Do Pyaza is a Persian word which means ‘two onions‘ but it’s also a popular method of cooking with onions in South Asia, introduced by Mughal chefs and further refined in Hyderabadi cuisine.
Clearly in this method meat or vegetables are cooked with twice the quantity of onions that normally goes into a curry, hence the name!
But this dish is also associated with a very colourful and witty character in the royal court of Emperor Akbar – Mulla Do-Pyaza. It is believed that it was him who accidentally added too many onions to a dish once in the royal kitchen and that’s how this dish originated. Though most scholars consider him to be only a fictional character.
A few believe that since onions are added in two steps to the dish while cooking that’s why it’s named Do Pyaza.
Whatever the reason or source of its name, all I can say for sure is that it’s a darn delicious recipe. Very light and appetizing for summer season.
You must be wondering that so many onions would make this dish very sweet. Don’t worry, there is always some sour agent added to this cooking method to cut through the sweetness. You can add tamarind paste, mango powder or lemon juice for a balance of sweet and sour.
1/2 kg okra
4 large onions, almost 6 cups sliced onions
4 cloves garlic
1 inch piece ginger
1 teaspoon cumin seeds
1 teaspoon red chilli flakes
1/2 teaspoon turmeric
5 black peppercorns
2 curry leaves, bay leaves or lemon leaves
2 tablespoons lemon juice or to taste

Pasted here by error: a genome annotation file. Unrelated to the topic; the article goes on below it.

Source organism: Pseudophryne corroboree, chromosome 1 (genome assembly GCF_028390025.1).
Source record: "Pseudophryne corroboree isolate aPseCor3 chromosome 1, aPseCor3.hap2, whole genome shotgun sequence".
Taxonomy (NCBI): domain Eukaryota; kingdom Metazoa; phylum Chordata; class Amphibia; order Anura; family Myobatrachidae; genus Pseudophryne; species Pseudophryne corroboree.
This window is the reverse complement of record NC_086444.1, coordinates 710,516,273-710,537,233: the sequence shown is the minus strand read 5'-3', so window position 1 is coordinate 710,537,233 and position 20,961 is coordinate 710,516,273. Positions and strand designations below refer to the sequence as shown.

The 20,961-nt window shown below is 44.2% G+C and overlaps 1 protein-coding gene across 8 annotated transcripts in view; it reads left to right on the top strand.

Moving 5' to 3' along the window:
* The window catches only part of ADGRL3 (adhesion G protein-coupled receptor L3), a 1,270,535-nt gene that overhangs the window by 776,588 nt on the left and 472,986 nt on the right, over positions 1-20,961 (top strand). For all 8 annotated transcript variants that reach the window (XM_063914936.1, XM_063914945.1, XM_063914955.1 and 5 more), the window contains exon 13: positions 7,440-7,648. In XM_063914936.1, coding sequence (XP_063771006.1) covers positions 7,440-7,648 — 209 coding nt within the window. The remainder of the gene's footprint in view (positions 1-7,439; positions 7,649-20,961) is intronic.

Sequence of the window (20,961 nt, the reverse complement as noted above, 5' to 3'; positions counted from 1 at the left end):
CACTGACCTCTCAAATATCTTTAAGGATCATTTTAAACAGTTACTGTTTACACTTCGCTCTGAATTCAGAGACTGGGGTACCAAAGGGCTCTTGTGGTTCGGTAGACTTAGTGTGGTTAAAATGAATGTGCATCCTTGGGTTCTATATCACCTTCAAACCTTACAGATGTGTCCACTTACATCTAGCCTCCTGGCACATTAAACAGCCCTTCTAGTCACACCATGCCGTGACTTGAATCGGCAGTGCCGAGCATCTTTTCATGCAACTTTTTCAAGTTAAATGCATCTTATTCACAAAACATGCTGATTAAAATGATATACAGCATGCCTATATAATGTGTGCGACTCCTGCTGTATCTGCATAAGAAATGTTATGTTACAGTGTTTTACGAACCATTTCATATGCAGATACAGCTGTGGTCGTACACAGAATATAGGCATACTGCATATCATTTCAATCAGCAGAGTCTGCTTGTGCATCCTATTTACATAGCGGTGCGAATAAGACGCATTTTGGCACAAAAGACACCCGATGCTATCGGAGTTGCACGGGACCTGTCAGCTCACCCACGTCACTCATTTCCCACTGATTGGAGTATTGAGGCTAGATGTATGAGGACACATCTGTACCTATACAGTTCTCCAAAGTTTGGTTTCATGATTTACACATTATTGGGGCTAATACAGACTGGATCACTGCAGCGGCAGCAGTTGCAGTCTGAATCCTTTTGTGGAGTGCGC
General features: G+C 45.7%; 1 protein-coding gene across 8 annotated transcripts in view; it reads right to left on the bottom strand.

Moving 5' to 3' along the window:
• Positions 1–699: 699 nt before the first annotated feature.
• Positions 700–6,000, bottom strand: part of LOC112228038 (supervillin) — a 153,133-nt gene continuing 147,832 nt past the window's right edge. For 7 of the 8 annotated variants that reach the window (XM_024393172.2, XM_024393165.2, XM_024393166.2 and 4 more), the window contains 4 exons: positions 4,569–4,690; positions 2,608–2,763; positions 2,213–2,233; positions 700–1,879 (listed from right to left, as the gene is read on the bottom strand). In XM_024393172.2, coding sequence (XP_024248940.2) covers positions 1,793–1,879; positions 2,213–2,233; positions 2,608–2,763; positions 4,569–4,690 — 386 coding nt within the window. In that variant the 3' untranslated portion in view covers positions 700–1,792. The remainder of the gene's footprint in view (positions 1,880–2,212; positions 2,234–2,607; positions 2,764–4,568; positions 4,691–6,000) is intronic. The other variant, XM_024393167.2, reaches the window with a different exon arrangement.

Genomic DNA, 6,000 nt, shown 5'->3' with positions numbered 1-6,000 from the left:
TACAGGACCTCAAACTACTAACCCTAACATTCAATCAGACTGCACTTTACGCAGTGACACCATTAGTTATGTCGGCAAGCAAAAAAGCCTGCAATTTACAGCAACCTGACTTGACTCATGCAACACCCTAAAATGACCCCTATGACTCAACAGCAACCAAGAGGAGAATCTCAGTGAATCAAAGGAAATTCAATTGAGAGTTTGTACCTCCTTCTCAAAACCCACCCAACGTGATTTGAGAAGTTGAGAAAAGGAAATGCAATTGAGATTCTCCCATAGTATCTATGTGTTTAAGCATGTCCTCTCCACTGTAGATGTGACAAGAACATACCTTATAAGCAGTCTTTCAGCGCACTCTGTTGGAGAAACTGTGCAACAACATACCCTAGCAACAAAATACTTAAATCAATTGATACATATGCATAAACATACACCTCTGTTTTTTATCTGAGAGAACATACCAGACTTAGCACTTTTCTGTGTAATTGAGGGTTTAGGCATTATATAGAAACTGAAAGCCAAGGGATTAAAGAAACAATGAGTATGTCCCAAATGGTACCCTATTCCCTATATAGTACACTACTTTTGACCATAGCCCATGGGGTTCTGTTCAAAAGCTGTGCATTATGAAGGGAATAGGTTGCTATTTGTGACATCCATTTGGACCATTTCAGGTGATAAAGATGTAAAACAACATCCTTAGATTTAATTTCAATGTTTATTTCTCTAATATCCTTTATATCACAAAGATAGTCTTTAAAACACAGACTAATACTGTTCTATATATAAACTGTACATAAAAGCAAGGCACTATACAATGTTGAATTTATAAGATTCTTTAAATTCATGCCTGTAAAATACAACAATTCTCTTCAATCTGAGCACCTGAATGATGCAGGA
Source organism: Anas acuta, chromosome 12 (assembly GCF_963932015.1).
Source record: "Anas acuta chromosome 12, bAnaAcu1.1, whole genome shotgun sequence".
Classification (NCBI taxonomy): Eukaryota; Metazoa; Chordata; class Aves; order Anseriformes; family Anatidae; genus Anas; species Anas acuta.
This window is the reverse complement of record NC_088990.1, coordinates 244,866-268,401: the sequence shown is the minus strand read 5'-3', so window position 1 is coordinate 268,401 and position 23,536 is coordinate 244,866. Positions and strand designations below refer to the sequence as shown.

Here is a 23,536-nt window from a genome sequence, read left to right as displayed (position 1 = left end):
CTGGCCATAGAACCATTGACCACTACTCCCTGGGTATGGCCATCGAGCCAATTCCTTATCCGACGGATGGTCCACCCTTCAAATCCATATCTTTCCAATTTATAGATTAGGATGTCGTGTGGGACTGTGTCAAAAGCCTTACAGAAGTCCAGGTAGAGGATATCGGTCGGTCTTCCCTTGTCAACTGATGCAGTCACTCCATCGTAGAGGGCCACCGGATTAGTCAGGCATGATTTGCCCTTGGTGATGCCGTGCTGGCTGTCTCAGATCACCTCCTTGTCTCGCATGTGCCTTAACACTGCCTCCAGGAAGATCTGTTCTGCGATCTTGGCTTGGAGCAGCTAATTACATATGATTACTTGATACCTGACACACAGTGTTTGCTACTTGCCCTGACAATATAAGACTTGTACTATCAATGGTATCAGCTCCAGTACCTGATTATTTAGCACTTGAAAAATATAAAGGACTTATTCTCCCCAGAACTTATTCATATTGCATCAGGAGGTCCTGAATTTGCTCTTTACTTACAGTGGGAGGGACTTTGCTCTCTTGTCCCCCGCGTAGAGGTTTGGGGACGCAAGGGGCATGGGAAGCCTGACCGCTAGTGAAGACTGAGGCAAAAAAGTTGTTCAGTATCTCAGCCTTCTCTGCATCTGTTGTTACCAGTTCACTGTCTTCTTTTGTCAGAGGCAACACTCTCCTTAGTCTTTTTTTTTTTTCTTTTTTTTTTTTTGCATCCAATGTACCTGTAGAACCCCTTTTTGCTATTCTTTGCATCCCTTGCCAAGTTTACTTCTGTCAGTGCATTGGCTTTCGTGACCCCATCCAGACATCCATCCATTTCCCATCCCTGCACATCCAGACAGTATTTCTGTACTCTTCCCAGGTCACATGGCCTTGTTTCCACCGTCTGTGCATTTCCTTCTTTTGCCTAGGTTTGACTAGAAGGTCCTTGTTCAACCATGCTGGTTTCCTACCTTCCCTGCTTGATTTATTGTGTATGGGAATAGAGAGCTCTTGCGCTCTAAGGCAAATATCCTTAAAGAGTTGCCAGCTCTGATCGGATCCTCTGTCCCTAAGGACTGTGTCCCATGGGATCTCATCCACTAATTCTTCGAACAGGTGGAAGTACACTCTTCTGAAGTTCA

salt to taste
4 tablespoons olive oil or ghee for stir frying
2 green chilli peppers
1/4 cup fresh mint or coriander leaves
This Is What You Do:
Wash and pat dry okra. Cut off stem and pointed ends.
Slice onions, finely chop garlic and ginger.
Add 2 tablespoons oil to a deep frying pan. Add okra and fry on medium low heat till tender inside and crispy outside.
Remove from pan and set aside.
Add the remaining oil to the same pan. Add sliced onions. Spread them out in the pan in a thin layer for even cooking. Sprinkle salt over the onions.
When onions are golden brown, remove half of the onions from the pan.
Add ginger, garlic and all the spices to the pan with a splash of water.
Continue to cook another couple of minutes.
Add already fried okra back to the pan. Add lemon juice and stir to mix.
Check for salt and seasoning.
Garnish with remaining fried onions, chopped green chillies and mint or coriander leaves.
Serve hot with Roti.
Serves 2 as main dish, 4 as side dish.